I order a flagon and signal to Tom, the innkeeper. He nods, and I make my way to the back of the room, careful no one pays me heed. The shouts and guffaws from the crowd grow ever bawdier as the game progresses, and a fiddler in one gloomy corner struggles to make his melody heard above the din. I sip at my beer, watching the foamy scum on top dance and wobble as I place the tankard down on the rough table. The taste of hops is strong on my tongue, recalling the last time I was here, six months ago, when Lady Catherine, wife of The Marquess of Somerset, told me our affair was over. I gulp the rest of my ale and wipe my mouth with the back of my hand, hungry to taste hops on her lips once more.

It is almost midnight when Tom nods again and I smile, standing too fast, banging my head on a beam. Thankfully, the bar is all but empty now. Exeter’s great and not-so good have dispersed like wraiths in the night with their entertainment for the evening, many a good deal poorer than when they first arrived. No-one but Tom notices as I wince and rub at my forehead.

“Every time, without fail. I shall have to put up a sign for you.” His voice dances with amusement but his eyes are deadly serious. He is no fool. He understands the gravity of our actions. “She’s ’ere, but I don’t know how long for. She seems troubled.”

He sets down the tankard he is drying with an old rag onto the bar top, and kicks over a heavy looking wooden barrel with ease. The stone steps beneath it are revealed, curving in a downward spiral out of sight. With a smile of thanks, I hurry to them. My footsteps echo into the encroaching silence as I descend.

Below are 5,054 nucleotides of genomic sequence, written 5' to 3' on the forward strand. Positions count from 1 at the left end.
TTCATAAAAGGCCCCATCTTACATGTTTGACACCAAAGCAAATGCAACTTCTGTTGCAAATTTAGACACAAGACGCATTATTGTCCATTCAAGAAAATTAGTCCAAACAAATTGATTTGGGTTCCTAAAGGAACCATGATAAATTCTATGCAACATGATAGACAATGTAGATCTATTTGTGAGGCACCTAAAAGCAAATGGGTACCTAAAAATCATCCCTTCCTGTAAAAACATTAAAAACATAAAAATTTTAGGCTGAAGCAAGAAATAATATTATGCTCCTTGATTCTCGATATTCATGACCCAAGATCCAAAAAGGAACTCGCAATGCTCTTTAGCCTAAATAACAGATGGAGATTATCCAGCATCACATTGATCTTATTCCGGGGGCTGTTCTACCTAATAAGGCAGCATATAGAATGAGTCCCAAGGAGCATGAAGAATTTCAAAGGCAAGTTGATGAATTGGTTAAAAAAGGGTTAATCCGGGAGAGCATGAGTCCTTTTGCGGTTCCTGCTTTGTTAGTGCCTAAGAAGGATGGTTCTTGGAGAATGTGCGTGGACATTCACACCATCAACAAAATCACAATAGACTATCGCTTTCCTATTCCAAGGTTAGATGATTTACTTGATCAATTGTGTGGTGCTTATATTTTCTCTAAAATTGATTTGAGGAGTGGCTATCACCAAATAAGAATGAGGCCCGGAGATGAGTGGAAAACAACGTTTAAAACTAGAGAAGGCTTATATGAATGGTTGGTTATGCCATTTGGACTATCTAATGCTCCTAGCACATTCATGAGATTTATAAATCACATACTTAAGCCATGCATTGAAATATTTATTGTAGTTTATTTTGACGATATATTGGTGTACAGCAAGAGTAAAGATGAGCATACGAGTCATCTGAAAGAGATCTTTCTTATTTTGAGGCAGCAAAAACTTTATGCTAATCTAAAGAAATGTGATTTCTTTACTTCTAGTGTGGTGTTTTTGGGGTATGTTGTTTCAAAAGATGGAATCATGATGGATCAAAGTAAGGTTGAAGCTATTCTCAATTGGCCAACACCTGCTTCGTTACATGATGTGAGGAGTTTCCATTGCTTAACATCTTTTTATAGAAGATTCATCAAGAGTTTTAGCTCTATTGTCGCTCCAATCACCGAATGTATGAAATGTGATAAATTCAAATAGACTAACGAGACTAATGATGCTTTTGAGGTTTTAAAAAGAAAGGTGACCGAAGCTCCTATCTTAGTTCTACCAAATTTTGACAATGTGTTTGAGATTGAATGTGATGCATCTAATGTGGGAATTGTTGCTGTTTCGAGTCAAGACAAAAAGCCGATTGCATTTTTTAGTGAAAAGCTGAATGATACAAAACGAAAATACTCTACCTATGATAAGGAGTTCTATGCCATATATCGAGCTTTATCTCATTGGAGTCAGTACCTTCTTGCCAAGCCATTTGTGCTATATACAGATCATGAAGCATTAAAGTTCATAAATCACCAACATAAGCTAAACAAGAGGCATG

Lady Catherine is waiting for me in the cellar below. Her beautiful countenance is flushed, eyes fevered, but whether from fear or desire I cannot discern. Shadows wax and wane across her face and bosom in the candlelight. The room is simply furnished with a small wooden table and two chairs. She has already poured the wine that Tom has left for us. I take it as a good omen.

“I did not think you would come,” she says with a whisper quite unlike her usual direct manner.

“I thought I was strong enough to do this alone. The plan has changed.”

My fingers ache to touch her. I hesitate, shocked by my own reaction. To think that after all this time she could still…

Thank you, Jeanna Louise Skinner and The Coffee Pot Book Club


About the Author 

Jeanna Louise Skinner writes romance with a sprinkling of magic. The Book Boyfriend is her debut novel and she is currently working on a prequel. She has ADHD and CRPS, a rare neuro-inflammatory disorder, and she is passionate about writing about people underrepre-sented in Romance, especially those with disabilities and chronic health conditions. She’s also the co-creator of UKRomChat, a much-lauded, Romance-centric live Twitter chat. She lives in Devon with her husband, their two children and a cat who sounds like a goat.